@garbados @noself This is confused and wrong. We are nature and cities are the most environmentally efficient system possible. The top 4% richest produce 49% Greenhouse gases. Cities now could be the most efficient way to live but they hoard and waste while we are stuck using old polluting tech cause we are too broke to shift over. Per person cities produce way less pollution than rural areas, there are just more people. Malthusianism is something pushed by the rich to shift blame off of themselves

@noself @anubis2814

guy who says “we will simply dismantle the cities where everyone lives in order to construct space elevators”: hehe, hubris much 😉

@garbados @anubis2814 Well that is a misquote of us. And the comment was directed at Anubis, not you or your original post and discussion, unless I am misunderstanding you? It was poking fun at Anubis and humanity in general...thinking they are nature, as if we were still an integral component to nature. In keeping with your original post, no utopia will be realized if humanity doesn't have a change of heart and mind. Without such a change, civilization n space would just b a change of location.

@garbados @anubis2814 To construct dwellings n space, as mentioned, initially, material would come from the earth (although it wouldn't, and shouldn't, be a permanent line of exploitation) I was just suggesting, for a humanity that has had a change of heart (utopia), material from cities that wld eventually b abandoned, would be preferable than digging up more earth. Toot limitations restrict lng drawn out explanations, one has to hope the owls can grasp that which is implied but not spoken.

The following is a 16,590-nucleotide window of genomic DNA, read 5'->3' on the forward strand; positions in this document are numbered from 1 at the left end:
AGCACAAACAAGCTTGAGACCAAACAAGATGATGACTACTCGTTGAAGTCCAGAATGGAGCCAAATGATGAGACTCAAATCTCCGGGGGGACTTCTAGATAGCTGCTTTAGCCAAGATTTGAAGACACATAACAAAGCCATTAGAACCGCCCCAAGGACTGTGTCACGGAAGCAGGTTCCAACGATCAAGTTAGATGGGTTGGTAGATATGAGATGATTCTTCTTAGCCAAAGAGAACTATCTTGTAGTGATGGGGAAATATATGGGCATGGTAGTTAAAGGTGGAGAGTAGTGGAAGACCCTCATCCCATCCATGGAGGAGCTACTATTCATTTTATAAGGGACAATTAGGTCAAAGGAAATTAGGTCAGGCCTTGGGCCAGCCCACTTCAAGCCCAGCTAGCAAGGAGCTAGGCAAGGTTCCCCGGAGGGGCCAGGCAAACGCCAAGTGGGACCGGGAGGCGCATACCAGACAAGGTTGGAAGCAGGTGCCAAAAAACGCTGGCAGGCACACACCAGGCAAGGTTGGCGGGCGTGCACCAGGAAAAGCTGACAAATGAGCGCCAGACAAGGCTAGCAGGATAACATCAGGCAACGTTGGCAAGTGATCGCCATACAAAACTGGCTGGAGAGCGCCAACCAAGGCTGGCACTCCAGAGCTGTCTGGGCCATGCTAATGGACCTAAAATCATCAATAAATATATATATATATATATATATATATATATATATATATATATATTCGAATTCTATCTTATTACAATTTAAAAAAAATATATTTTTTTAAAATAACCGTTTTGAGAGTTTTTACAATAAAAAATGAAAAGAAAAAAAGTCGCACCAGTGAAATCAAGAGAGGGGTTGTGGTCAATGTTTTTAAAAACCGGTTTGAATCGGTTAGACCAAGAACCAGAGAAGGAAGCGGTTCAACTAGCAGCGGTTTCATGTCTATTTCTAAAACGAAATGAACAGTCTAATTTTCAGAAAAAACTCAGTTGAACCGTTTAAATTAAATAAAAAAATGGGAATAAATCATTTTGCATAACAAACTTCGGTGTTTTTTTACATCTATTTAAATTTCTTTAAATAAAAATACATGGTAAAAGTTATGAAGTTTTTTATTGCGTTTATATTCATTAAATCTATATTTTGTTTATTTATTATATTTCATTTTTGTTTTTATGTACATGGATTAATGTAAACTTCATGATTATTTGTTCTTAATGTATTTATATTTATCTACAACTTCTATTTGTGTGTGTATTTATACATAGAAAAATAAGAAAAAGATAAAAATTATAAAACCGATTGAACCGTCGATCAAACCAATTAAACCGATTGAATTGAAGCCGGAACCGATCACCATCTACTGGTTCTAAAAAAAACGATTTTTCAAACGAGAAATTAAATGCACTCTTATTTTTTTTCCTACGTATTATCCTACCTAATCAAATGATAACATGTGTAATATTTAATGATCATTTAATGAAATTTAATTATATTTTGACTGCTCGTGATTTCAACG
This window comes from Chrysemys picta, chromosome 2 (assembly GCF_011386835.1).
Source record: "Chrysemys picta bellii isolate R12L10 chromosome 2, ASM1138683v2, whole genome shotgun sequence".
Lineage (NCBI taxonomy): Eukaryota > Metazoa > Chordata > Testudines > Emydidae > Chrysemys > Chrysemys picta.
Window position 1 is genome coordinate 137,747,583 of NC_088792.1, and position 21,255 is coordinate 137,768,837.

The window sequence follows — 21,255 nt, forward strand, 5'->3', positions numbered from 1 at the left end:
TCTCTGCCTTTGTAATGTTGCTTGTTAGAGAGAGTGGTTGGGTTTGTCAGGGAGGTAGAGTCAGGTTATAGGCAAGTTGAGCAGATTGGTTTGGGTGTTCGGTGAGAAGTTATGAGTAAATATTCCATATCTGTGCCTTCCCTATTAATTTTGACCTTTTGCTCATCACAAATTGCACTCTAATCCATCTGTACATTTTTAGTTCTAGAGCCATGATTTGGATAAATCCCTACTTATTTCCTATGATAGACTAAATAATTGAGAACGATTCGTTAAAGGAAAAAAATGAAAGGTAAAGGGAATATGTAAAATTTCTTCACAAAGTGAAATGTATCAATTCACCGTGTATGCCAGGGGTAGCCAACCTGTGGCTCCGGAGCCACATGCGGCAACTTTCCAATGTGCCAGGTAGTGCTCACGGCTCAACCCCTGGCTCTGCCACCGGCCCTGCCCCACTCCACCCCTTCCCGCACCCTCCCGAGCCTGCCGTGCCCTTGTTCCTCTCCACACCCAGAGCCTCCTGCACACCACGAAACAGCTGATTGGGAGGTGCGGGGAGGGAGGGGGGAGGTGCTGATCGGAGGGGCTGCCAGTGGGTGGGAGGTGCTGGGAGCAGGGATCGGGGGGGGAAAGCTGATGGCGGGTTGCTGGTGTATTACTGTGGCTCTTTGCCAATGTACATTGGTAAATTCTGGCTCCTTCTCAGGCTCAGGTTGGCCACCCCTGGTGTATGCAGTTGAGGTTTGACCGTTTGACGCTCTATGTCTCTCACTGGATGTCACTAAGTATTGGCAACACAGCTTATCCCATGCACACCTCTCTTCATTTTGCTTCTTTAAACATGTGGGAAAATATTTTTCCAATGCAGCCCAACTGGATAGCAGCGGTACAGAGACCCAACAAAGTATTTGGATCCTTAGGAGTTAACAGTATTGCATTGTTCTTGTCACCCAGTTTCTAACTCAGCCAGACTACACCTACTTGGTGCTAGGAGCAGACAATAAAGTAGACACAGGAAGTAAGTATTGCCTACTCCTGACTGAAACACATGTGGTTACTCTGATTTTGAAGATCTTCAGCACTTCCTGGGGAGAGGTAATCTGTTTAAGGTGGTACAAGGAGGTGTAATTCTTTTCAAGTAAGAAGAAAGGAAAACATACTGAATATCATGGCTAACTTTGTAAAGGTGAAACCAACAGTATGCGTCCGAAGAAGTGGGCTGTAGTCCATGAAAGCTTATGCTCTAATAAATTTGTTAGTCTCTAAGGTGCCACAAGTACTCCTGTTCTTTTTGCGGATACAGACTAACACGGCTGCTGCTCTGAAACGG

@noself @anubis2814 i feel your argument that all humanity has somehow exceeded “nature” elides who is actually responsible for the evils of industrialism. it’s capitalists and colonizers, and that’s not all people. peoples around the world have carried out their planetary role as stewards for tens of thousands of years, and it’s a form of propaganda to suggest that industrialism has voided that role or that we have grown beyond it. we will never not be a part of nature.

@noself @anubis2814 i think it carries significant hubris to suggest the ways of peoples should be upended in order to facilitate a cosmic exodus, that people should be forced en masse into subsistence living aboard tin cans because that’s somehow the right thing to do. that was what i was lampooning. it struck me as bizarre to then accuse someone else of hubris, given your position.

@garbados @anubis2814 I don't see it as hubris but compassion. I am finding your position irrational though. You say we can never be part of nature, but you think we should remain and continue exploiting and destroying the earth? Would it be uncomfortable to move to space, initially yes. But humans are good at that, braving discomforts, dangers, and challenges for a better life, not only for ourselves, but for all life on earth. What could be more noble? But yes, this is all utopian thinking.

@garbados @anubis2814 I empathize with the need to blame. But blaming will not solve the problem. Only a change of hearts and minds will, and once that change has happened, one realizes the most compassionate thing we can do for the earth and all life on it (other than human) is for humans to leave the earth. As you say, we can never be part of nature anymore, so either we commit mass suicide, or exodus.

@noself @anubis2814

> as you say, we can never be a part of nature anymore

that is actually the opposite of what i said.

in fact i get the distinct impression you aren’t hearing me at all. “blaming will not solve the problem” is an incredible way to dodge any critical analysis of responsibility in order to uncritically repeat your point.